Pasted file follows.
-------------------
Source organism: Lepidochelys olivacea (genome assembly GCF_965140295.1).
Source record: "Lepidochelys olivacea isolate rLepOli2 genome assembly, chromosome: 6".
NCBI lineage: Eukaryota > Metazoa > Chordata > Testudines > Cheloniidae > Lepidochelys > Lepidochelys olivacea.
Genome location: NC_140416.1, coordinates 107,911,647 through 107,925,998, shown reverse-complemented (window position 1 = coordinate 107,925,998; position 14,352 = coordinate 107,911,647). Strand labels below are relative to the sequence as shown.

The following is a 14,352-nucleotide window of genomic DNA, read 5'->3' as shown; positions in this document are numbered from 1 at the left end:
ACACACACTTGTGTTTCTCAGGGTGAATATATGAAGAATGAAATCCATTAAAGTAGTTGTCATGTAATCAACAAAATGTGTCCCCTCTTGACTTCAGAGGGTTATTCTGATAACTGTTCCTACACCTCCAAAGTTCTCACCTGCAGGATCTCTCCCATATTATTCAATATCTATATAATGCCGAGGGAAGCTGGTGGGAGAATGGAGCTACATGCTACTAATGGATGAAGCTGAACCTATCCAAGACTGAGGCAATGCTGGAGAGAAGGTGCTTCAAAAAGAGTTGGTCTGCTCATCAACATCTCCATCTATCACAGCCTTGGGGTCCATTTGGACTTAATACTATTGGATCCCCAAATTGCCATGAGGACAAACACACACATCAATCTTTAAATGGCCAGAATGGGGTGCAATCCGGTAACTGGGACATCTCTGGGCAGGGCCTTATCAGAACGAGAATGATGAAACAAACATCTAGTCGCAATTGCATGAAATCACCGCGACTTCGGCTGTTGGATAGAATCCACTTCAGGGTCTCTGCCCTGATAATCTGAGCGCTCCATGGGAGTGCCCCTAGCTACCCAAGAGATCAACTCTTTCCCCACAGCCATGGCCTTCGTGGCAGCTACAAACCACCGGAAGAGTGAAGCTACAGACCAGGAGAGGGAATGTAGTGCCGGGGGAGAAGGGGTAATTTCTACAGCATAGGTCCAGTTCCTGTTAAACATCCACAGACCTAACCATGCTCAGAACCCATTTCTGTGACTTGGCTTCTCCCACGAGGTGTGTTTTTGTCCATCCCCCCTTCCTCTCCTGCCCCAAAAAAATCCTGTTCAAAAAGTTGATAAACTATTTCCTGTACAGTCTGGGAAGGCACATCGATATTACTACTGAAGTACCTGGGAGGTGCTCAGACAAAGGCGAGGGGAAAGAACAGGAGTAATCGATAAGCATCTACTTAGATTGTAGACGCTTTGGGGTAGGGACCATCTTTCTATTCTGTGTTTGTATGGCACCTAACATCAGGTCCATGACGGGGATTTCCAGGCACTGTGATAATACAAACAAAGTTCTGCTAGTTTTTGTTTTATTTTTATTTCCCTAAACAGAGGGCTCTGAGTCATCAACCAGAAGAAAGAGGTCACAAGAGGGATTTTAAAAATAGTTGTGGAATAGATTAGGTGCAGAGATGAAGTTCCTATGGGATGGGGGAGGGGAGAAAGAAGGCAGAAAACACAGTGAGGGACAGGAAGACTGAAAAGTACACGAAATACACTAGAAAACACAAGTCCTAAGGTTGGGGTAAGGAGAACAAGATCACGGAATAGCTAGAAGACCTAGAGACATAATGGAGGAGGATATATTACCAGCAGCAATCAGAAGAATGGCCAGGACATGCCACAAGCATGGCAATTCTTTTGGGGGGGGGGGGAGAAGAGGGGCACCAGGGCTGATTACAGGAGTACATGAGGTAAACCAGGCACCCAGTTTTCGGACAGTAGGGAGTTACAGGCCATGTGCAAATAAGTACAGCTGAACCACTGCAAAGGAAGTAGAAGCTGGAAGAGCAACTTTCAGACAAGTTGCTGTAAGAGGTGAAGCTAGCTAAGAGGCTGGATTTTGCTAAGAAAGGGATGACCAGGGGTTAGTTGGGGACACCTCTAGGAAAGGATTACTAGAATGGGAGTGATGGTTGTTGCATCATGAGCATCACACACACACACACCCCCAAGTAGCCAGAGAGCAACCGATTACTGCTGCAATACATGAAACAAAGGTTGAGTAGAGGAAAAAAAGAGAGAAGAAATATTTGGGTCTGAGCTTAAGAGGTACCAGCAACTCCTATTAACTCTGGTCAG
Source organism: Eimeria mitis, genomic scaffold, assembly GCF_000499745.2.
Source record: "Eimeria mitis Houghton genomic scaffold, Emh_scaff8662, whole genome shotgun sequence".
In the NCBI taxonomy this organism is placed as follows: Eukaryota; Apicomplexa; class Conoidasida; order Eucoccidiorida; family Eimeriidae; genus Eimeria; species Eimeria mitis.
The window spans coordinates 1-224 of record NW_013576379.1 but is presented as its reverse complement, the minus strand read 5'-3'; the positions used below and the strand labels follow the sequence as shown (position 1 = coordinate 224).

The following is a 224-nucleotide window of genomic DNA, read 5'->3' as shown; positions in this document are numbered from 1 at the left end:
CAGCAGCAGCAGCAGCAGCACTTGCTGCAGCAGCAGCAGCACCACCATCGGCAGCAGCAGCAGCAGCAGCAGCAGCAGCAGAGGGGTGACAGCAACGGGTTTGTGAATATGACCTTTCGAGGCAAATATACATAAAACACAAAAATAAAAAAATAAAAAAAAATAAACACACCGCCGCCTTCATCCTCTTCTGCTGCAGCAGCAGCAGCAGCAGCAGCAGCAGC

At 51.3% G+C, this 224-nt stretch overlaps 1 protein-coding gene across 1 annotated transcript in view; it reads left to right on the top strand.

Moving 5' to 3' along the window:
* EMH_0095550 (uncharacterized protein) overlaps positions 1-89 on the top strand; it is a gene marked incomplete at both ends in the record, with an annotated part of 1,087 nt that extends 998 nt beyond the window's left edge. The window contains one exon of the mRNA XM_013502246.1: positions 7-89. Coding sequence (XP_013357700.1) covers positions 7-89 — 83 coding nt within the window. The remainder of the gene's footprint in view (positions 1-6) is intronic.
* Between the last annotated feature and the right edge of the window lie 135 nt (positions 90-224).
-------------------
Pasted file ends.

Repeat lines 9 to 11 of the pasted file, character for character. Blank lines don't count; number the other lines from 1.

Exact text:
In the NCBI taxonomy this organism is placed as follows: Eukaryota; Apicomplexa; class Conoidasida; order Eucoccidiorida; family Eimeriidae; genus Eimeria; species Eimeria mitis.
The window spans coordinates 1-224 of record NW_013576379.1 but is presented as its reverse complement, the minus strand read 5'-3'; the positions used below and the strand labels follow the sequence as shown (position 1 = coordinate 224).

The following is a 224-nucleotide window of genomic DNA, read 5'->3' as shown; positions in this document are numbered from 1 at the left end: